“The Battle-Field” is thought by many critics to be Bryant's most worthy poem. It appeared in the Democratic Magazine for October, 1837. It is not certain what battlefield was in the author's mind.

COLUMBIA, THE GEM OF THE OCEAN (Page 214) There is some discussion as to the authorship of this song. A theatrical performer by the name of Thomas à Becket claimed the authorship. He declared that David T. Shaw requested him to write a song for Shaw

be sung by Shaw for his benefit night in Philadelphia. Ā Becket said he wrote it, and Shaw sang it. It seems to be safe to say that the name and the idea of the song originated with Shaw, but the words and music were written and composed by à Becket. It is difficult to find very much about either one of these men, both of whom were interested in the theater, and traveled as

theatrical performers. À Becket retired from the stage and lived in Philadelphia in 1879, where he was a teacher of music. This song also goes under the title of “The Red, White, and Blue," and in England is popular under that title and “Britannia the Pride of the Ocean."

STANZAS ON FREEDOM (Page 215) The West Indies lie_between the southern part of Florida and the Gulf of Paria, Venezuela, South America. Among these islands are Cuba, Haiti, Jamaica, and Porto Rico. Jamaica became an English possession, May, 1655, when Oliver Cromwell was head of the Protectorate. Slavery could not exist in the British Isles after 1807, for at that time England abolished the slave trade. But slavery did exist in the West Indies. The West Indian planters stoutly resented an agitation for the abolition of slavery in the British colonies. But a bill was passed in Parliament in August, 1833, decreeing that slavery should cease August 1, 1834. A gift of 20,000,000 pounds (about $100,000,000) was made to slave owners as compensation for the loss of their property.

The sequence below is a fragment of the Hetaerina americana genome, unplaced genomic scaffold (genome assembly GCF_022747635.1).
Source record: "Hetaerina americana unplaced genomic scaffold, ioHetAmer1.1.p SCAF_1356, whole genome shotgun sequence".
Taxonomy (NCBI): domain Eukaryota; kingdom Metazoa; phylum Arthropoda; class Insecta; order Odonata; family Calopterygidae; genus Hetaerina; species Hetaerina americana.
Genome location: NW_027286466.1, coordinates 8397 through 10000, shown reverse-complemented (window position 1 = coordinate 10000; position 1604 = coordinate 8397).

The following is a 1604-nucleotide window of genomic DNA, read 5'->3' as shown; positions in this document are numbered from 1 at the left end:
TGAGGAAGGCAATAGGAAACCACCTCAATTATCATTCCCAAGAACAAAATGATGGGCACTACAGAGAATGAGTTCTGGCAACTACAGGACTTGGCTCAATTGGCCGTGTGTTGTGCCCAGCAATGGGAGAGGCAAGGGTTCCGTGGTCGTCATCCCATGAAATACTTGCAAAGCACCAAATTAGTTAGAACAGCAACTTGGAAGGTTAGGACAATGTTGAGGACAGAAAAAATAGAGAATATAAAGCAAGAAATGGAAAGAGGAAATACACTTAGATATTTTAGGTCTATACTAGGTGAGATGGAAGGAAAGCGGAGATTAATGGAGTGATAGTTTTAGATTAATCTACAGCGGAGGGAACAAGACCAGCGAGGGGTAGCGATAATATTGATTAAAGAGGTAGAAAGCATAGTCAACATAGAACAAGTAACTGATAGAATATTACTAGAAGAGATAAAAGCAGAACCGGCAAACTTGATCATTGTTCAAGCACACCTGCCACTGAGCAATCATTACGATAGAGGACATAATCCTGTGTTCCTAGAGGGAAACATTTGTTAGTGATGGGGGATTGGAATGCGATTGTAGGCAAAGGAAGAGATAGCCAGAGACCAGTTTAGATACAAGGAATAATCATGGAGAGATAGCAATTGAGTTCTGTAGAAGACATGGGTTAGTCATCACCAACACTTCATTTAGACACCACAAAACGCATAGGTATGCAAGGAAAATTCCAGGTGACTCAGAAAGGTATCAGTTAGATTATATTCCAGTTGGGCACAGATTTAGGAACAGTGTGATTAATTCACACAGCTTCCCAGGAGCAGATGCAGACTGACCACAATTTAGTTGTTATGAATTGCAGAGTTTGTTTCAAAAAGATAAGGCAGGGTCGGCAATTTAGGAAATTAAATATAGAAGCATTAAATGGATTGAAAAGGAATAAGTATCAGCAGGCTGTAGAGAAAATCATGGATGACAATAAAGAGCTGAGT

These stanzas were sung at the anti-slavery picnic in Dedham on the anniversary of West Indian emancipation, August 1, 1843.

James Russell Lowell is considered one of our greatest men of letters. Among his works are the following: Poems (1844); The Vision of Sir Launfal (1845); Poems (1848); The Biglow Papers, First Series (1848), Second Series (1867); Poems (1849); Poetical Works (1869); Among My Books, First Series (1870), Second Series (1876); My Study Windows (1871); Democracy and Other Addresses (1887).

THE PRESENT CRISIS (Page 216) This poem was written in December, 1844, and published by Lowell in a second series of his poems in 1848.

The political situation in 1844 was as follows: The presidential campaign of that year centered about the